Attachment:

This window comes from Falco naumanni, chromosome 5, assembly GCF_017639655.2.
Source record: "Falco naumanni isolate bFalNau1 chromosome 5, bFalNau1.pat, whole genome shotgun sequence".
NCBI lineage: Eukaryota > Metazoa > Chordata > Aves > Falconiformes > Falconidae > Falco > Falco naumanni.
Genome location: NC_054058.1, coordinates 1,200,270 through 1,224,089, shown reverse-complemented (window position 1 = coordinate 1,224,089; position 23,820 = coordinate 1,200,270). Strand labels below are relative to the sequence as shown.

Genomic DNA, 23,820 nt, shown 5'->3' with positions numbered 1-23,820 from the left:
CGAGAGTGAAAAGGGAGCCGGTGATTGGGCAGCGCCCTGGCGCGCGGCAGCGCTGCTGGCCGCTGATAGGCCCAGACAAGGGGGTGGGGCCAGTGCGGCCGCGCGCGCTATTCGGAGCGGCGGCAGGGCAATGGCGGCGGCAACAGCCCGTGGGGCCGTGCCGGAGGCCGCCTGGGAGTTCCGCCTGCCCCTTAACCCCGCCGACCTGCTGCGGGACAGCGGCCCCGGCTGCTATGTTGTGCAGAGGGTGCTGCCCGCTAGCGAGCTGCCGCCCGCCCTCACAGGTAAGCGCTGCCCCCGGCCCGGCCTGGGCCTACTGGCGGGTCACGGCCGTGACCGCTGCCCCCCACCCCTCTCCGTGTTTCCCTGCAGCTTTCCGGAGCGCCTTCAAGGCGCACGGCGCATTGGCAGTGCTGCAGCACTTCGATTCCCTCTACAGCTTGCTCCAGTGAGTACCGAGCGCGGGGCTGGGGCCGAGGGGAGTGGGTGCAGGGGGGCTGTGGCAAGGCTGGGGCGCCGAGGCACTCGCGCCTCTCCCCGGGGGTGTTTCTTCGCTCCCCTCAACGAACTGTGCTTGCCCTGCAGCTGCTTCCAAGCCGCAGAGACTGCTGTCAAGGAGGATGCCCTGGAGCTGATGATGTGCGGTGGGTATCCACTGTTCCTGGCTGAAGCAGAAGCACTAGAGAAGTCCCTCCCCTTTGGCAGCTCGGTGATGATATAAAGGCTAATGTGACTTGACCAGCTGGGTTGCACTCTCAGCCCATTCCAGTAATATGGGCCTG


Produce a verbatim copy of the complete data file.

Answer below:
This window comes from Falco naumanni, chromosome 5, assembly GCF_017639655.2.
Source record: "Falco naumanni isolate bFalNau1 chromosome 5, bFalNau1.pat, whole genome shotgun sequence".
NCBI lineage: Eukaryota > Metazoa > Chordata > Aves > Falconiformes > Falconidae > Falco > Falco naumanni.
Genome location: NC_054058.1, coordinates 1,200,270 through 1,224,089, shown reverse-complemented (window position 1 = coordinate 1,224,089; position 23,820 = coordinate 1,200,270). Strand labels below are relative to the sequence as shown.

Genomic DNA, 23,820 nt, shown 5'->3' with positions numbered 1-23,820 from the left:
CGAGAGTGAAAAGGGAGCCGGTGATTGGGCAGCGCCCTGGCGCGCGGCAGCGCTGCTGGCCGCTGATAGGCCCAGACAAGGGGGTGGGGCCAGTGCGGCCGCGCGCGCTATTCGGAGCGGCGGCAGGGCAATGGCGGCGGCAACAGCCCGTGGGGCCGTGCCGGAGGCCGCCTGGGAGTTCCGCCTGCCCCTTAACCCCGCCGACCTGCTGCGGGACAGCGGCCCCGGCTGCTATGTTGTGCAGAGGGTGCTGCCCGCTAGCGAGCTGCCGCCCGCCCTCACAGGTAAGCGCTGCCCCCGGCCCGGCCTGGGCCTACTGGCGGGTCACGGCCGTGACCGCTGCCCCCCACCCCTCTCCGTGTTTCCCTGCAGCTTTCCGGAGCGCCTTCAAGGCGCACGGCGCATTGGCAGTGCTGCAGCACTTCGATTCCCTCTACAGCTTGCTCCAGTGAGTACCGAGCGCGGGGCTGGGGCCGAGGGGAGTGGGTGCAGGGGGGCTGTGGCAAGGCTGGGGCGCCGAGGCACTCGCGCCTCTCCCCGGGGGTGTTTCTTCGCTCCCCTCAACGAACTGTGCTTGCCCTGCAGCTGCTTCCAAGCCGCAGAGACTGCTGTCAAGGAGGATGCCCTGGAGCTGATGATGTGCGGTGGGTATCCACTGTTCCTGGCTGAAGCAGAAGCACTAGAGAAGTCCCTCCCCTTTGGCAGCTCGGTGATGATATAAAGGCTAATGTGACTTGACCAGCTGGGTTGCACTCTCAGCCCATTCCAGTAATATGGGCCTG